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What Is Mirror Mastic?

Various types of mastic are used as heavy-duty adhesives during construction.
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  • Written By: Klaus Strasser
  • Edited By: Michelle Arevalo
  • Last Modified Date: 01 April 2014
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A mirror mastic typically refers to a type of adhesive that is used to attach mirrors to walls and other surfaces. This can eliminate the need for a frame or other device to mount the mirror. It generally resists drying or cracking, and does not damage the lining of the mirror. Mirror mastic is usually available at home improvement stores, hardware shops, and glass and mirror stores.

Mastic adhesives are bonding agents. Some types of mastic are heavy-duty adhesives used in construction work, for tasks such as flooring and roofing. Mirror mastic is an adhesive that is specially designed for mirrors. Some products can attach mirrors to a wide variety of surfaces, such as wood, concrete, paint, and metal. Other types of mastic may be designed for specific types of mirrors, such as acrylic or plate glass.

Usually, mirror mastics work best at an ideal temperature of both the wall and the mirror. This temperature is usually stated on the packaging. Depending on the brand, mirror mastic is either applied to the back of the mirror or to the wall. It is also normally applied on surfaces that have already been cleaned of dust and dirt. The quantity of mastic used generally depends on two factors, the type of surface and the size and type of mirror that is to be mounted.

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After the application of the mastic, it is generally recommended to mount the mirror to the wall as soon as possible. This is to help ensure that the adhesive bonds to the surface. During the bonding time, the mirror should also be fastened to the wall using clips or some other type of mounting device, to prevent it from falling down. The bonding time varies according to the type of mastic, however, it generally takes about 48 hours.

Mirror mastics can differ in terms of price, quality, and material. Many are asbestos and asphalt free products, which can be a good option for the health-conscious consumer. Other mastics will specify that they will not do damage to the wall surface, which can be something to consider if the homeowner wants to eventually change the location of the mirror. Many types are also designed so that the mastic will not damage the back of the mirror. They can also come in a variety of different colors, but the most common mastic color is black.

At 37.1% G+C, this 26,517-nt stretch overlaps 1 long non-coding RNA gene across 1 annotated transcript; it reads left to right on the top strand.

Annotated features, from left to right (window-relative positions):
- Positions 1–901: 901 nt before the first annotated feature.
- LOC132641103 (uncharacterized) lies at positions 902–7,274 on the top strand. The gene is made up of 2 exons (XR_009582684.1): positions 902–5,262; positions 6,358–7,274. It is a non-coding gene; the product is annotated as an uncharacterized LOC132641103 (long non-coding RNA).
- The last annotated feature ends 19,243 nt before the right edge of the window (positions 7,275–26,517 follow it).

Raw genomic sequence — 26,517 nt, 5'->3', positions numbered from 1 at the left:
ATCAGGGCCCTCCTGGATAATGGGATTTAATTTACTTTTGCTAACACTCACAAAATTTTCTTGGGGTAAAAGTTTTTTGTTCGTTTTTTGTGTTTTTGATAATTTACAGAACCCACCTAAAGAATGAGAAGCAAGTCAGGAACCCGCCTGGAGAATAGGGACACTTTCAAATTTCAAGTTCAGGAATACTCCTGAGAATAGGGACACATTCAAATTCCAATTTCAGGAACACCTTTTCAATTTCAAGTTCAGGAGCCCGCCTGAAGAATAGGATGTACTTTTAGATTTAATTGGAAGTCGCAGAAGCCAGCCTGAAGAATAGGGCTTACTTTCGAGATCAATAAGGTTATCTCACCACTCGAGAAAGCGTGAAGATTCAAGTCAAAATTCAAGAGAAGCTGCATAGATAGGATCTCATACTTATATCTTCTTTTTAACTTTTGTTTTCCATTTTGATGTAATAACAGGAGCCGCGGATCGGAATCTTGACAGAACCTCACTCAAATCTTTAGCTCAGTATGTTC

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Discuss this Article

discographer
Post 4

@MikeMason-- Nope, mirror mastic will not come off later. It will be as hard as a rock and you will have to use a hammer or something like that to get it off. It will definitely damage the wall or the mirror backing.

literally45
Post 3

@anon327198-- Yes, mirror mastic will definitely outlast double sided foam. I had a mirror attached to the wall with mirror mastic for three years. You just have to make sure that you apply enough mirror mastic and attach the mirror to the wall with something else while the mastic hardens. If you don't use something else to keep the mirror in place while the mastic becomes fixed, it might not work.

stoneMason
Post 2

@anon327198-- I had the same thing happen to me but I used liquid nail to hang up the mirror instead of double sided foam. My mirror fell off the next day and broke into a million pieces. I want to try mirror mastic but I'm scared that the same thing will happen.

Also, I'm not sure if the mirror mastic will come off easily from the mirror and the wall if I ever want to remove the mirror.

Does anyone here have experience with mirror mastic? Do you recommend it?

anon327198
Post 1

Will mirror mastic outlast double sided foam? Double sided foam splits after time. One side still attached to the wall while the other side although still attached to the tile. The mirror is already on the floor in pieces.

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